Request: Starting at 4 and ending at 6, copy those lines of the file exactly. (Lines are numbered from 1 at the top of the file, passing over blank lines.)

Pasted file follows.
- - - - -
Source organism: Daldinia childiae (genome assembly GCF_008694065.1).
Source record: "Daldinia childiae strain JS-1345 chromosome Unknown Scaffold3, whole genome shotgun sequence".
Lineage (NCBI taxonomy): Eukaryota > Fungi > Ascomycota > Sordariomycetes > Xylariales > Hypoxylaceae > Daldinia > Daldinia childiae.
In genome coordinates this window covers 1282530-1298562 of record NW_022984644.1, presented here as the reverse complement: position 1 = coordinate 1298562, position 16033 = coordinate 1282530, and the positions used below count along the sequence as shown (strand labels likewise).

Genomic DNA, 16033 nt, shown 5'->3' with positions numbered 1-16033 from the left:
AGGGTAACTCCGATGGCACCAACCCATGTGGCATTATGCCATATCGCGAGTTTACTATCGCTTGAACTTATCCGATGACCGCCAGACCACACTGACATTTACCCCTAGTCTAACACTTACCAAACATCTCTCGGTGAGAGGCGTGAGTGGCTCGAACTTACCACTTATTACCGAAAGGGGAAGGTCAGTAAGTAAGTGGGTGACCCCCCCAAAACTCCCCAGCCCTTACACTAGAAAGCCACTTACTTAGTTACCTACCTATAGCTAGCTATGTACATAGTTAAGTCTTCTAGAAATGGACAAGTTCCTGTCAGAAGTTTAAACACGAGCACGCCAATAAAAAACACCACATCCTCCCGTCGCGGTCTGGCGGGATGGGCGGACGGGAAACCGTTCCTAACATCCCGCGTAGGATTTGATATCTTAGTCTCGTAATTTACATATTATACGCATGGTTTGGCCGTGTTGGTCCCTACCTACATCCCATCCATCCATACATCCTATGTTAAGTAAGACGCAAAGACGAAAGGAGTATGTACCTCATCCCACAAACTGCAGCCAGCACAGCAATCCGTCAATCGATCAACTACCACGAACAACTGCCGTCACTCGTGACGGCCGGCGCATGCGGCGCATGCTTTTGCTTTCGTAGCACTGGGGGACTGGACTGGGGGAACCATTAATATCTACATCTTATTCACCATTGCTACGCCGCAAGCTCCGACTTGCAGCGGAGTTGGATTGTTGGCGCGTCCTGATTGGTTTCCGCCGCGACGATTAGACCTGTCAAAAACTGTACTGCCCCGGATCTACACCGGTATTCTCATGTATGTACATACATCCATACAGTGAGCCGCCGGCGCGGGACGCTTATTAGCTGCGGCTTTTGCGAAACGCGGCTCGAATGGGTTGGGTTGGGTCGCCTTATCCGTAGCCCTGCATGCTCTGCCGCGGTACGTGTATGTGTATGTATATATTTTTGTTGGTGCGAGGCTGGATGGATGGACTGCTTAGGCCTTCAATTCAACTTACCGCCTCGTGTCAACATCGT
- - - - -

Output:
In genome coordinates this window covers 1282530-1298562 of record NW_022984644.1, presented here as the reverse complement: position 1 = coordinate 1298562, position 16033 = coordinate 1282530, and the positions used below count along the sequence as shown (strand labels likewise).

Genomic DNA, 16033 nt, shown 5'->3' with positions numbered 1-16033 from the left:
AGGGTAACTCCGATGGCACCAACCCATGTGGCATTATGCCATATCGCGAGTTTACTATCGCTTGAACTTATCCGATGACCGCCAGACCACACTGACATTTACCCCTAGTCTAACACTTACCAAACATCTCTCGGTGAGAGGCGTGAGTGGCTCGAACTTACCACTTATTACCGAAAGGGGAAGGTCAGTAAGTAAGTGGGTGACCCCCCCAAAACTCCCCAGCCCTTACACTAGAAAGCCACTTACTTAGTTACCTACCTATAGCTAGCTATGTACATAGTTAAGTCTTCTAGAAATGGACAAGTTCCTGTCAGAAGTTTAAACACGAGCACGCCAATAAAAAACACCACATCCTCCCGTCGCGGTCTGGCGGGATGGGCGGACGGGAAACCGTTCCTAACATCCCGCGTAGGATTTGATATCTTAGTCTCGTAATTTACATATTATACGCATGGTTTGGCCGTGTTGGTCCCTACCTACATCCCATCCATCCATACATCCTATGTTAAGTAAGACGCAAAGACGAAAGGAGTATGTACCTCATCCCACAAACTGCAGCCAGCACAGCAATCCGTCAATCGATCAACTACCACGAACAACTGCCGTCACTCGTGACGGCCGGCGCATGCGGCGCATGCTTTTGCTTTCGTAGCACTGGGGGACTGGACTGGGGGAACCATTAATATCTACATCTTATTCACCATTGCTACGCCGCAAGCTCCGACTTGCAGCGGAGTTGGATTGTTGGCGCGTCCTGATTGGTTTCCGCCGCGACGATTAGACCTGTCAAAAACTGTACTGCCCCGGATCTACACCGGTATTCTCATGTATGTACATACATCCATACAGTGAGCCGCCGGCGCGGGACGCTTATTAGCTGCGGCTTTTGCGAAACGCGGCTCGAATGGGTTGGGTTGGGTCGCCTTATCCGTAGCCCTGCATGCTCTGCCGCGGTACGTGTATGTGTATGTATATATTTTTGTTGGTGCGAGGCTGGATGGATGGACTGCTTAGGCCTTCAATTCAACTTACCGCCTCGTGTCAACATCGT